Uk is going to stop sales of gas and diesel cars by 2040 (Now 2030)

Was reading this article and thought it would make an interesting discussion:

So, do you think they can do it? Partly this seems like the professor’s comments about steam engines are correct in that time frame, but partly it seems pretty ambitious to set a drop dead date like this for all gas and diesel engines. I tend to think that we will have a paradigm shift before this, but that it might take time to sort out the market between the next system and the current one.

I thought this was interesting:

:eek: That’s a lot of deaths, especially in London alone. I wonder where they are getting the stats for that. I guess I didn’t realize London was still having this issue…when I’ve visited in the past the city LOOKS a lot cleaner than it did when I visited in the 70’s.

At any rate, for debate is do you think they can do it and is this a good idea to set a goal like this even though a viable and scalable alternative doesn’t exist…yet? Will this potentially drive such a change, or will this end up hurting more than it helps?

I’m not sure an outright ban is the right way to go, even with such a long time frame. It’d be better to build up the infrastructure that electric and fuel-cell cars need. Perhaps paid by increased gasoline and diesel taxes.

Tighter standards on tail-pipe emissions would help too. If I remember correctly, diesel fuel over there has substantially more sulfur than it does in the US. And fuel can be reformulated to reduce emissions, similar to what California does.

France has also set the same deadline of 2040 for ending the sale of gasoline and diesel cars. And Volvo said that starting in 2019, all of its new cars would be either fully electric or hybrid.

2040 is so long away, this just comes off as political grandstanding. The politicians that make this policy will have long since retired, and if it’s not going to work some other politician has to deal with the fallout (or revert the policy).

It’s a meaningless gesture, albeit in the direction I agree with, but on too long a timeframe to have any real impact. It’ll either get repealed in 2039 if it’s not working out, or it will be long since moot by then.

Seems pretty ambitious. A 23 year timeline?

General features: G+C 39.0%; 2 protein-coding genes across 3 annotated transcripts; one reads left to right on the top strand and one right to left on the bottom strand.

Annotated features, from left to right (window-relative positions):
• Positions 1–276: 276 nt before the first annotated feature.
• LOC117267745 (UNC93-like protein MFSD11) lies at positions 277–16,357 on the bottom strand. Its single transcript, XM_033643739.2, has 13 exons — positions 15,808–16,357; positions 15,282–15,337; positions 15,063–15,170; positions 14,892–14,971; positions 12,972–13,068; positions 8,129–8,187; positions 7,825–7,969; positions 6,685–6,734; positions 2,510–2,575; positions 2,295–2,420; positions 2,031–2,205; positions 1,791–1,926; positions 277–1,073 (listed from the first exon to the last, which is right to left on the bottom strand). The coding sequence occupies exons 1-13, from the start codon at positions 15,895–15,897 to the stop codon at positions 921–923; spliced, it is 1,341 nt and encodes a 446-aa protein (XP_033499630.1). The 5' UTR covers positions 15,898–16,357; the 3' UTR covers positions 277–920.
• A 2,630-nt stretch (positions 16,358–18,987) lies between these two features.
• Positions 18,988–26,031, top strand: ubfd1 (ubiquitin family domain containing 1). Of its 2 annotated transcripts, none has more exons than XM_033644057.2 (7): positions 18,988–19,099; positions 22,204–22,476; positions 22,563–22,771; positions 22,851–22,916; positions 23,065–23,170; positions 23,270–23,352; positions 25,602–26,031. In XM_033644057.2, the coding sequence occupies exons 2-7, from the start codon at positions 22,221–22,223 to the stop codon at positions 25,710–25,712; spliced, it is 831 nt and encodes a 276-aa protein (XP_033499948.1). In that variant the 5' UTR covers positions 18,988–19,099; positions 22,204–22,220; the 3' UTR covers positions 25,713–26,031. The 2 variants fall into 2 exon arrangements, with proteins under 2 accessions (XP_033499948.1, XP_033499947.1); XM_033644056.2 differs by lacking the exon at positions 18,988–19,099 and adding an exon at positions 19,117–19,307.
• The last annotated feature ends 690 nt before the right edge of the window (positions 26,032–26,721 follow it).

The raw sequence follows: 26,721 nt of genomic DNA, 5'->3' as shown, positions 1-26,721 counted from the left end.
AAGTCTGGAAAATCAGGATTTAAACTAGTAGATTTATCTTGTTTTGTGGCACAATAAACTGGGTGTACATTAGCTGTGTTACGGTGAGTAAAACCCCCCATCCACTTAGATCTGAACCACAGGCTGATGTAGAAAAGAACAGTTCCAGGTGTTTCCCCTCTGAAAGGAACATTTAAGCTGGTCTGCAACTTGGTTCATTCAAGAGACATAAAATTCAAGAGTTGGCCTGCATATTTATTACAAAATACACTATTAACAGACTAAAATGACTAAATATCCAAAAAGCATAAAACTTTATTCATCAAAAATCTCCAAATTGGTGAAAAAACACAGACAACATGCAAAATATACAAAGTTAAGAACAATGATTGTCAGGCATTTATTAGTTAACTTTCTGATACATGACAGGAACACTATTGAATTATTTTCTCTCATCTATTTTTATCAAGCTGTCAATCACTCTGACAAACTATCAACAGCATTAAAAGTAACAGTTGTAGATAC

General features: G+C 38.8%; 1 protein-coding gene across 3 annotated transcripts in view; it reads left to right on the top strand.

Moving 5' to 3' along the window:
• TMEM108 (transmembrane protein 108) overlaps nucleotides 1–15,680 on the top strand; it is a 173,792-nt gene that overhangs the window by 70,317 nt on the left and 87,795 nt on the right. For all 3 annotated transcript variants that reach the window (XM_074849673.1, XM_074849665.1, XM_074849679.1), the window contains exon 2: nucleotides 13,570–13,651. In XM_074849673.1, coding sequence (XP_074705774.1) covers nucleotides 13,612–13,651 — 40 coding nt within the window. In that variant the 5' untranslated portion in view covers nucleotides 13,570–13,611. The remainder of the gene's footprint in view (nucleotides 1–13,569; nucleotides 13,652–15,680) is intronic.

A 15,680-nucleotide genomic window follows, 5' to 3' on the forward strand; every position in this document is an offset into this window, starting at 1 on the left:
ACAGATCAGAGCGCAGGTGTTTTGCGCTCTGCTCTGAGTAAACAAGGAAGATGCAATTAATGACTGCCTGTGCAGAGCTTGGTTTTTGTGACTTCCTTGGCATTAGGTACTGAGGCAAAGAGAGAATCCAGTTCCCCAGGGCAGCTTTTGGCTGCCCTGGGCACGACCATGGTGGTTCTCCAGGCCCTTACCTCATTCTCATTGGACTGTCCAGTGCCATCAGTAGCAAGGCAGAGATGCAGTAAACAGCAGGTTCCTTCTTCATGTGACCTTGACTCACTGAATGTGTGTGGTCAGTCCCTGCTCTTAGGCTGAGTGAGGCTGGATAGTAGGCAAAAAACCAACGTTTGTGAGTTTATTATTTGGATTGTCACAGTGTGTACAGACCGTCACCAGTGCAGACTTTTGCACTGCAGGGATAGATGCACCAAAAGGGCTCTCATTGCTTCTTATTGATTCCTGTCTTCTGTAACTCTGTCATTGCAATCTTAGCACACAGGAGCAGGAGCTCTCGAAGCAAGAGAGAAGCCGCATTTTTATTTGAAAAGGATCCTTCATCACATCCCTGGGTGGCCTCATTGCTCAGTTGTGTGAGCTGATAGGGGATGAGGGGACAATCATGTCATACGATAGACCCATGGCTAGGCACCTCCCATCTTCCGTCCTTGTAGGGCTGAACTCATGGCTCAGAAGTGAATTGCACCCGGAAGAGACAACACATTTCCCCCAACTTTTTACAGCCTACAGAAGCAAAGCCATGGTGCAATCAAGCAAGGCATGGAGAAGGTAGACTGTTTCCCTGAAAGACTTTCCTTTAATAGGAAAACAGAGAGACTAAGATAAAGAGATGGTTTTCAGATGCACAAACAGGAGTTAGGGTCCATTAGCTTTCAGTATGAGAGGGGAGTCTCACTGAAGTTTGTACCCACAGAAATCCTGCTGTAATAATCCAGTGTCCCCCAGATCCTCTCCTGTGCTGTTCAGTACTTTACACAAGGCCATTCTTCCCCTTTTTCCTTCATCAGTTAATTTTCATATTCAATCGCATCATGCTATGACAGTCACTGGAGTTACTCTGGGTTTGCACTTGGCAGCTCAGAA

If it were up to me and I wanted to phase out gas and diesel cars I’d instead start drastically increasing petrol and diesel taxes on a planned schedule such that by 2040 you’d have to be an idiot to buy a conventional vehicle. And if a small cadre of rich idiots want to pay the tax, fine with me.

Looking at this, I just read an article on the Telegraph that they do not have anywhere close to enough electrical capacity to handle all the cars being electric.

And what is not mentioned is the tax they would lose from taxing petrol. 61.5% of a liter of petrol is tax. On a car with a 15 gallon capacity, in USD, it would cost $96.87 to fill the tank, of that $59 is tax. That tax will have to be made up somewhere, I guess they will start taxing electricity higher.

Forcing such things does not work out as well in reality as it does on paper.

I pretty much agree that this “ban” in itself is unlikely to be effective. If we’re approaching 2040 and we still have enough sales of gasoline cars to make such a ban disruptive then I don’t think the political will to cause that disruption will exist, and we’ll find the ban being delayed or scrapped. On the other hand if market forces or other regulations or incentives along the way have reduced gas cars to a negligible percentage of the total then the ban can be enforced and might not even make the front pages.

I think if you want to speed things along you need shorter term incentives (tax breaks, subsidies into research or electric vehicle purchases, etc.).

That said, I don’t think that announcements like this are completely useless. They signal a goal or intention. Whether that signal is actually a signal and not just noise depends on other more short term actions that may or may not be taken.

I sort of feel the same way about the Paris accord. The US actions are hugely disappointing to me, but I’m encouraged by the momentum that exists outside of federal policy. It seems that we’ve reached a point where market forces themselves may push us more quickly to renewable energy then any long term “commitments” would. Withdrawing from the accord still serves as a signal, although I think that signal comes too late and might just be “the US isn’t as relevant as it used to be, you can’t trust or count on it, other countries need to take charge more aggressively”.